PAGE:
Off the southbound lane of Parañaque’s Coastal Road is a small fishing village that makes it means via the polluted waters of Manila Bay.
I have passed through this strip of coast countless times, plying my way to and from Manila years back.
And every time, I make it a point to sit near the window, the sea within sight. I wanted to see the bay as my bus speeds along the highway.
I was particularly drawn to a part where the mangroves blocking the bay suddenly gives way to a small fish port; then a stretch of Manila bay speeds by, interspersed with shanties and small boats. The urban symphony peaks with a wooden bridgeway leading to a shack in the middle of the shallow cove.
The view then gradually descends into the long highway to the south.
The scenery especially during late afternoons were quite dramatic, litters and shanties notwithstanding. A perfect stretch for a road trip playlist.
Canon Philippines announced that this year’s annual Canon Photomarathon would be held at SMX, right beside the Mall of Asia. The proximity of this location to Parañaque’s coastal road was just too good to pass up.
The day of the Photomarathon came. I decided that this would be the day that I would finally photograph that stretch of road that connects the southern cities of the metro.
Armed with my point and shoot camera and a photo buddy, we walked and hitched ‘til we were eventually dropped off at the small fish port.
Other participants of the event were also there but they were flocking towards the incoming boats from the bay. I on the other hand have another goal in mind; to photograph that wooden bridgeway that I had been seeing over and over again for years back.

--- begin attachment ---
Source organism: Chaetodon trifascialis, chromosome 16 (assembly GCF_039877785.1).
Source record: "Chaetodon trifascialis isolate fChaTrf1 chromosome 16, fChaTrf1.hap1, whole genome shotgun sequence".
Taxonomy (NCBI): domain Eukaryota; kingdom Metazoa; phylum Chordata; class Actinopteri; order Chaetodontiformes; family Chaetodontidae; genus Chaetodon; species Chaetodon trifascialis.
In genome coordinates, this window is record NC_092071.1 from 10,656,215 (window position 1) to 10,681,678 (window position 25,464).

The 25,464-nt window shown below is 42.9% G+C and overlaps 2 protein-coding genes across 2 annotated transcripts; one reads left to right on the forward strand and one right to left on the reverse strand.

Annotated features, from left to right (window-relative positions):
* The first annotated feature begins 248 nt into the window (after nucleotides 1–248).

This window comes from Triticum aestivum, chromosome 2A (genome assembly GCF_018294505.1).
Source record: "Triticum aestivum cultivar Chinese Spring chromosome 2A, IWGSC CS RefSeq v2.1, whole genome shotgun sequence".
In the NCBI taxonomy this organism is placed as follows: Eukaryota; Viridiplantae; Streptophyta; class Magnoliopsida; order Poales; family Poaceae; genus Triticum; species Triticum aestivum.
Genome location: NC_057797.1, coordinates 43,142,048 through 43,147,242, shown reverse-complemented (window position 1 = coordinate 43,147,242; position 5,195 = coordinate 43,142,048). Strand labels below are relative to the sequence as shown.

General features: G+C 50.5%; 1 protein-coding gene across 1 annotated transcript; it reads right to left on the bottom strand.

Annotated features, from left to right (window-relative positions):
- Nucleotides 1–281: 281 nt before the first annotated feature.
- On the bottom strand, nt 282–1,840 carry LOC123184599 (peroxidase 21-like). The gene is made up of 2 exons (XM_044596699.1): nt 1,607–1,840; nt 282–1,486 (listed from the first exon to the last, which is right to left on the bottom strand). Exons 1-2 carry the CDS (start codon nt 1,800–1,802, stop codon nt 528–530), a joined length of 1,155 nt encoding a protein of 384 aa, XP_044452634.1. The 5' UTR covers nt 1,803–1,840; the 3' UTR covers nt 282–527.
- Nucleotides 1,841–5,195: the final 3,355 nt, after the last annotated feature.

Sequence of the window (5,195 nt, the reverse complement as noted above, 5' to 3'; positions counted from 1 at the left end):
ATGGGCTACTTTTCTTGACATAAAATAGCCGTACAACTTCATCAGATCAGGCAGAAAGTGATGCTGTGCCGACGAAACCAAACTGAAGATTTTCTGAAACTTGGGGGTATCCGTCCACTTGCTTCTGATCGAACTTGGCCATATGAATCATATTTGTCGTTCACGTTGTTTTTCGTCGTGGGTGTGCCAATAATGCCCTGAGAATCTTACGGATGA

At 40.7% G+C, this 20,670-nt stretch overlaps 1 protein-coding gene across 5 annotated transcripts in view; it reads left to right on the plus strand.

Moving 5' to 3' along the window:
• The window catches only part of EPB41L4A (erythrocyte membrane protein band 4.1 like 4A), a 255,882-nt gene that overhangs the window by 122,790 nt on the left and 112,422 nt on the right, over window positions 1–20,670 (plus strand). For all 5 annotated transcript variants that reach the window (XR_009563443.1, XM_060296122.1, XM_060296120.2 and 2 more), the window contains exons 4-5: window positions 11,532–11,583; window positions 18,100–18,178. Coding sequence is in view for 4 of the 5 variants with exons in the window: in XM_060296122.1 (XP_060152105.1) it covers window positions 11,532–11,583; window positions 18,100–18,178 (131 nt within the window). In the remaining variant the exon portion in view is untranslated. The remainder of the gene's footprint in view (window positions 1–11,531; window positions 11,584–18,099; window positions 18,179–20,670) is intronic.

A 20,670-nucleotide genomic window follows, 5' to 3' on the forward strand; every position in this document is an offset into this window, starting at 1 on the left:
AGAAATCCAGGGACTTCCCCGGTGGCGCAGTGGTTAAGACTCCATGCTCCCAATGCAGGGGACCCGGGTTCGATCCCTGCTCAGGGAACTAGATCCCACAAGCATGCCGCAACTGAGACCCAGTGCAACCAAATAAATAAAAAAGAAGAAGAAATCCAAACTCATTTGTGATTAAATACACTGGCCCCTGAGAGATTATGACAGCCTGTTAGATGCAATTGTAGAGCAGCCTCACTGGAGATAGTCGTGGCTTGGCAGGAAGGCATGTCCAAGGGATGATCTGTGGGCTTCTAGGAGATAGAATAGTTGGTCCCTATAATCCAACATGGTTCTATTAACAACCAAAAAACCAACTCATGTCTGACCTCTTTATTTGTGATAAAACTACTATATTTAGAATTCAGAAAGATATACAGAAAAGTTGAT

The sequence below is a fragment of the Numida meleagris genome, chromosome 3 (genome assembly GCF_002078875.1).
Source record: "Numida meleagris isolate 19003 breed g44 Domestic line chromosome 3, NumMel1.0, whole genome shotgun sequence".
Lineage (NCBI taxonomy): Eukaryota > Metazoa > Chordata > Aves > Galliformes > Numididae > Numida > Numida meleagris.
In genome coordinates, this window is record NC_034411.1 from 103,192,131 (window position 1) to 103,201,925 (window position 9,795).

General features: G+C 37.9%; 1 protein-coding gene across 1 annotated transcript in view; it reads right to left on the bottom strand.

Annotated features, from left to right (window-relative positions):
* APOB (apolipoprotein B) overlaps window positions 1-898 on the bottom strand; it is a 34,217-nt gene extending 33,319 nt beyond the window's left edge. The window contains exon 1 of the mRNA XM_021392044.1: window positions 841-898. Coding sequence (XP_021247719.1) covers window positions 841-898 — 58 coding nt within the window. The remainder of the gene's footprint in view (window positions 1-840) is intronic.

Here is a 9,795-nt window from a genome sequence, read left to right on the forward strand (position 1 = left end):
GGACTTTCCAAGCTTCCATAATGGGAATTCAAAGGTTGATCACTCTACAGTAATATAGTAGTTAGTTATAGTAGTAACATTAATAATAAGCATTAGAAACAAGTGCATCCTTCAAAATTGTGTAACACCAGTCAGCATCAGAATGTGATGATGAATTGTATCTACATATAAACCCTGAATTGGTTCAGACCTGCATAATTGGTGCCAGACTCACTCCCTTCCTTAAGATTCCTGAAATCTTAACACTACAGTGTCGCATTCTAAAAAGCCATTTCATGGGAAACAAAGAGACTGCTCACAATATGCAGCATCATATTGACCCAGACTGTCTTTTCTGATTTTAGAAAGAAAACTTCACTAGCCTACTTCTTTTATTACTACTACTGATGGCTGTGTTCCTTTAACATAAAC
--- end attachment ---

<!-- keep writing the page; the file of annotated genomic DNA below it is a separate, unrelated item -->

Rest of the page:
To the left of the port we went marching.
The place looked a bit unsafe; especially with expensive cameras dangling all around our necks. But it was the middle of the day and there’s quite a few folks passing through the place. We went ahead, extra caution in mind.
We chatted with some of the local fisher folks in the area. They’re quite friendly. We had some photos ops with the kids running around the bank and was even offered a boat ride (for a fee) to the nearby mangroves. For a closer view of the white birds lazily flocking around the area, the boatmen explained.
Eventually we arrived at the mysterious causeway.
Some kids were happily lounging around its rickety wooden path, just hanging out and probably telling tall tales of the previous days.
It was almost perfect. Only thing missing was the drama of the late afternoon, the cast of the sun’s orange glow against the reflective water of the bay.
I can almost hear the squawks of the birds and the comforting sound of the speeding vehicles off the road as twilight approaches. But that may be for another time.
After some minutes, I have my photographs of the place.
Dozen and dozens of mornings, afternoons and evenings have fleeted along this stretch of Manila Bay with me inside the comfort of a passenger bus. And for the first time after all those long years, I had actually walked along its littered pathways, capturing my memories of Parañaque’s Coastal Road as I went along.